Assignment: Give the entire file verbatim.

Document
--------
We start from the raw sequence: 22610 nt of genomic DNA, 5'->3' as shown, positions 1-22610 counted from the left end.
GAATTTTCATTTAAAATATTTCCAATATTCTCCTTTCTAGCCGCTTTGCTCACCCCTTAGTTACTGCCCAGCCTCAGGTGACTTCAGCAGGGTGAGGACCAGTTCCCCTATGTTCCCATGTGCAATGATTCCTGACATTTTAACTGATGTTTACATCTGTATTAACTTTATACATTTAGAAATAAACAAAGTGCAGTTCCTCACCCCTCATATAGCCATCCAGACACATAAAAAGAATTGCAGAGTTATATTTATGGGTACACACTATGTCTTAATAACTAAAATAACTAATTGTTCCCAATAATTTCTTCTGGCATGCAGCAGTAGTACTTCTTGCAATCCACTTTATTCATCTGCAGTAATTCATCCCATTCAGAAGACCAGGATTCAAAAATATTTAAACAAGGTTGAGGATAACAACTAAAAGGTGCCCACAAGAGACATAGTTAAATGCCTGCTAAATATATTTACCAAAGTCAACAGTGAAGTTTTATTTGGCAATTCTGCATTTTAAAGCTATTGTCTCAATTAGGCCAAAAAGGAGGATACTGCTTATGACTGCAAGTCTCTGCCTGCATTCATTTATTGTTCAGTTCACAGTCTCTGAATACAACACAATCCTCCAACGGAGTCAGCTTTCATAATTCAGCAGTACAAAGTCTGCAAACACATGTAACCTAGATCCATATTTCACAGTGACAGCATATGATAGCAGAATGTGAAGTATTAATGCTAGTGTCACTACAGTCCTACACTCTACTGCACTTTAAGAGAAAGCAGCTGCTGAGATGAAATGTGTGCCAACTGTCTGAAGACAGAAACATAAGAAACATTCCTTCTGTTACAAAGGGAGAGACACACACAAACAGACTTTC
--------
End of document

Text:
We start from the raw sequence: 22610 nt of genomic DNA, 5'->3' as shown, positions 1-22610 counted from the left end.
GAATTTTCATTTAAAATATTTCCAATATTCTCCTTTCTAGCCGCTTTGCTCACCCCTTAGTTACTGCCCAGCCTCAGGTGACTTCAGCAGGGTGAGGACCAGTTCCCCTATGTTCCCATGTGCAATGATTCCTGACATTTTAACTGATGTTTACATCTGTATTAACTTTATACATTTAGAAATAAACAAAGTGCAGTTCCTCACCCCTCATATAGCCATCCAGACACATAAAAAGAATTGCAGAGTTATATTTATGGGTACACACTATGTCTTAATAACTAAAATAACTAATTGTTCCCAATAATTTCTTCTGGCATGCAGCAGTAGTACTTCTTGCAATCCACTTTATTCATCTGCAGTAATTCATCCCATTCAGAAGACCAGGATTCAAAAATATTTAAACAAGGTTGAGGATAACAACTAAAAGGTGCCCACAAGAGACATAGTTAAATGCCTGCTAAATATATTTACCAAAGTCAACAGTGAAGTTTTATTTGGCAATTCTGCATTTTAAAGCTATTGTCTCAATTAGGCCAAAAAGGAGGATACTGCTTATGACTGCAAGTCTCTGCCTGCATTCATTTATTGTTCAGTTCACAGTCTCTGAATACAACACAATCCTCCAACGGAGTCAGCTTTCATAATTCAGCAGTACAAAGTCTGCAAACACATGTAACCTAGATCCATATTTCACAGTGACAGCATATGATAGCAGAATGTGAAGTATTAATGCTAGTGTCACTACAGTCCTACACTCTACTGCACTTTAAGAGAAAGCAGCTGCTGAGATGAAATGTGTGCCAACTGTCTGAAGACAGAAACATAAGAAACATTCCTTCTGTTACAAAGGGAGAGACACACACAAACAGACTTTC